We siblings do what we were brought up doing, helping people out. We sing the same song that our dad still sings to us, much to my mum’s annoyance, “Apne liye jiye to kya jiye, ae dil tu jee zamane ke liye (what good is living for own self, oh my heart, live for the world)”.

I have, since, known people stoop down to gutter level. I am now a grown-up. Can fight my own battles. I do like to continue helping people, but some days when I feel hurt, I do feel like yelling, “I should peel the sticker ‘Use me’ off my forehead.” Some days, I’m left feeling that I’ve been taken for granted. But then, maybe I owed it to them from my previous life, Or, they will owe me in the next life.

If there is a next life!

I will not yell. I feel good this way. I come out stronger.

Surely, it is their ignorance that makes them behave a certain way. They know no better, and hence feel no remorse. Their foolishness makes them feel proud of their behaviour. They feel big by shouting someone down. Why else would they repeat it? But this does not mean I continue to put up in this life what I haven’t grown up believing. If my dad could hear them, he will surely ask, “Do you live in the slums?”

Cowistan and the Holy Matter

If you own a cow in India, you own the world, full stop. You can plonk yourself in any(one’s) territory without the fear of being objected to. Not only will the animal receive treats and tilaks but you, as the owner, will receive chay in exchange for bringing it in daily in order to put the green waste to good use. You wait, gloating at the fools. You wait until your brothers* start joining with their cattle. Residents are happy that they have cows, not dogs. It saves them the temple journeys. They can carry out the prayers right there, feed their ‘dead’ in their courtyard without wasting money on the brahmins with big appetite for their food and rupya.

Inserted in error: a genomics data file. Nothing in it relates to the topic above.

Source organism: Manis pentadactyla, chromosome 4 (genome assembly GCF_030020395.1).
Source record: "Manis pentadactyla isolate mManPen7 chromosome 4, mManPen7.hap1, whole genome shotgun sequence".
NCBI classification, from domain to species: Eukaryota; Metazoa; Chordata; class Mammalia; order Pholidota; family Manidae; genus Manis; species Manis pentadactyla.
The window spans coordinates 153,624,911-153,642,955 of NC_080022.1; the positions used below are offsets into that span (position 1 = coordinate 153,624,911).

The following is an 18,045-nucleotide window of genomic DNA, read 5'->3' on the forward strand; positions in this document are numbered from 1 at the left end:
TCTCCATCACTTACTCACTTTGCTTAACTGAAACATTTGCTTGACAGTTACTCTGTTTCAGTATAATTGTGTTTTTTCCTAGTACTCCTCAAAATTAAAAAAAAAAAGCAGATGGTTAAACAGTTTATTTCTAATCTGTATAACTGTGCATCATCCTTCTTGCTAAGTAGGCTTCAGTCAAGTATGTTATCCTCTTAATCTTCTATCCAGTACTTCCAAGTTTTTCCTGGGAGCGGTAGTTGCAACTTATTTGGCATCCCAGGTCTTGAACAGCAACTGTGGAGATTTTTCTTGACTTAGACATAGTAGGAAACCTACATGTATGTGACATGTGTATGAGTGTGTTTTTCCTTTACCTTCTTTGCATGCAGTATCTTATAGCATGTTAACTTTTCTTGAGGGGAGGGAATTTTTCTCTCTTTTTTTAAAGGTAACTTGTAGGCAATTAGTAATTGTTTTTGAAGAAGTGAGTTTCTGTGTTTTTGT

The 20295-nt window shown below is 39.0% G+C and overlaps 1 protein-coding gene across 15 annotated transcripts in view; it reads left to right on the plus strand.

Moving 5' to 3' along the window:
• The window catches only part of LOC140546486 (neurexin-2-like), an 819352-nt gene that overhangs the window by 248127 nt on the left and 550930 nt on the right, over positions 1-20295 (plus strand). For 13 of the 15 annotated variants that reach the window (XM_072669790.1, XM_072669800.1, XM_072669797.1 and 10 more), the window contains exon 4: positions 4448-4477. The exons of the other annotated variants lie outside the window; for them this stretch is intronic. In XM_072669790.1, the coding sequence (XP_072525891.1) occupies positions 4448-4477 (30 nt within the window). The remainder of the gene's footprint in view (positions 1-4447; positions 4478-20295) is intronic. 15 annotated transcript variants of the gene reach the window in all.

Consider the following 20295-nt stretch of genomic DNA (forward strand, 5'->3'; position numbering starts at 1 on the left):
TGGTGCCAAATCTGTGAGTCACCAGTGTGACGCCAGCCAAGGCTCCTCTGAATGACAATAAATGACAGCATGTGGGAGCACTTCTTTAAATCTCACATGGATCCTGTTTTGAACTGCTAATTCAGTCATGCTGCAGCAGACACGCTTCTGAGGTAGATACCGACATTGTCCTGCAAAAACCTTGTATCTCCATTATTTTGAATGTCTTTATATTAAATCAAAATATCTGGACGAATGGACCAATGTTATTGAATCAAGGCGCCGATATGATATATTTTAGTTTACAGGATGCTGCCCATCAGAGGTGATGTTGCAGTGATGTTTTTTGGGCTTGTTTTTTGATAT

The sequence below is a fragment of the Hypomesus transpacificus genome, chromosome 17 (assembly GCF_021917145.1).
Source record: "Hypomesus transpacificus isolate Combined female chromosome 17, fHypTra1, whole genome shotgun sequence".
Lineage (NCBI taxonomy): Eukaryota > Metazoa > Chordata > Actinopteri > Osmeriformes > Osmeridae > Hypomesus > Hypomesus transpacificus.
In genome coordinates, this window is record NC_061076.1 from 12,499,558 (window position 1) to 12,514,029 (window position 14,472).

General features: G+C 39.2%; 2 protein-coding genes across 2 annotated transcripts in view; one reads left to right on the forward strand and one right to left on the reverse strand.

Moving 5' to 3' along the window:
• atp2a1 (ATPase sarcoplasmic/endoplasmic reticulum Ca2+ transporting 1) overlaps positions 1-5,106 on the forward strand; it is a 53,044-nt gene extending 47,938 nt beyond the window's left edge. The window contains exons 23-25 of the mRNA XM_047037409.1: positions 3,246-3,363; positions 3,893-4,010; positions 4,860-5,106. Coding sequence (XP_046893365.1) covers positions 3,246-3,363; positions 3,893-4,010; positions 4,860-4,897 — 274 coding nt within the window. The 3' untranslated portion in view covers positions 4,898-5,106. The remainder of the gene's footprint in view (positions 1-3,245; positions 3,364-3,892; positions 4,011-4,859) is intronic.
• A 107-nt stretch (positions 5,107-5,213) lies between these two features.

*Brothers are the other men of your community. Selling milk is the occupation of your entire community. The sight of you and your flock gathered outside other people’s properties will slowly seem normal. It will be gradual to be noticed, until it is too late. Then, it really is too late. Now you want your cowistan right there. And you get it.

Even before your homes are built, the cowpats are drying everywhere. They bring extra income after milk. Neighbourhood is now dependent on you. They will be lost without the convenience of fresh milk, manure, fuel, building material, green disposal facility, and the ‘temple’. A symbiotic relationship is now formed.

An aunt of mine lived next to a gaushala in Khar West, Bombay. Gaushala is a concept very different to cowistan‘s. It is a charitable institution for cows. There will be volunteers, and the charity will depend on donations. Aplenty donations in the country where cow is revered. In some cases, people will actually ‘donate’ a cow, which will mean donating the amount that can buy a healthy adult cow, always a female. No one wants to donate a bull. It has no milk, so not so holy.

I got accustomed to the rural smell in her urban apartment. Loved it, in fact. After being there for decades, it closed down to make way for a huge hospital building with state-of-the-art facilities. Many lives will be saved, but many hearts are broken, including mine. I miss the cows and their smell. Gaushala cows are not as bright as cowistan cows. They don’t know how to claim the real estate.

I have lovingly handled cow dung – during my aunt’s chulha building and then when making cow dung rings for the Holika Dahan. It did enter my nails, even dried up in them, and I most definitely consumed the holy matter with my regular dal roti. It’s edible, so no worries. No one warned me against it. Not that anyone encouraged either, but there was never any cautionary lesson prior to the job.

Coming back to your cowistan… Wow, you now have several pucca homes with Enfield motorcycles – the Indian Harley Davidson. You still wear a dhoti, still sell milk, but you do it in style, on your heavy-duty bike. You even herd your cows sitting on your bike. You are the Indian cowboy – horsepower without a horse.

Your women are strong and sexy. Right in the middle of a busy road, they walk swaying excessively like they own it. Claiming gene.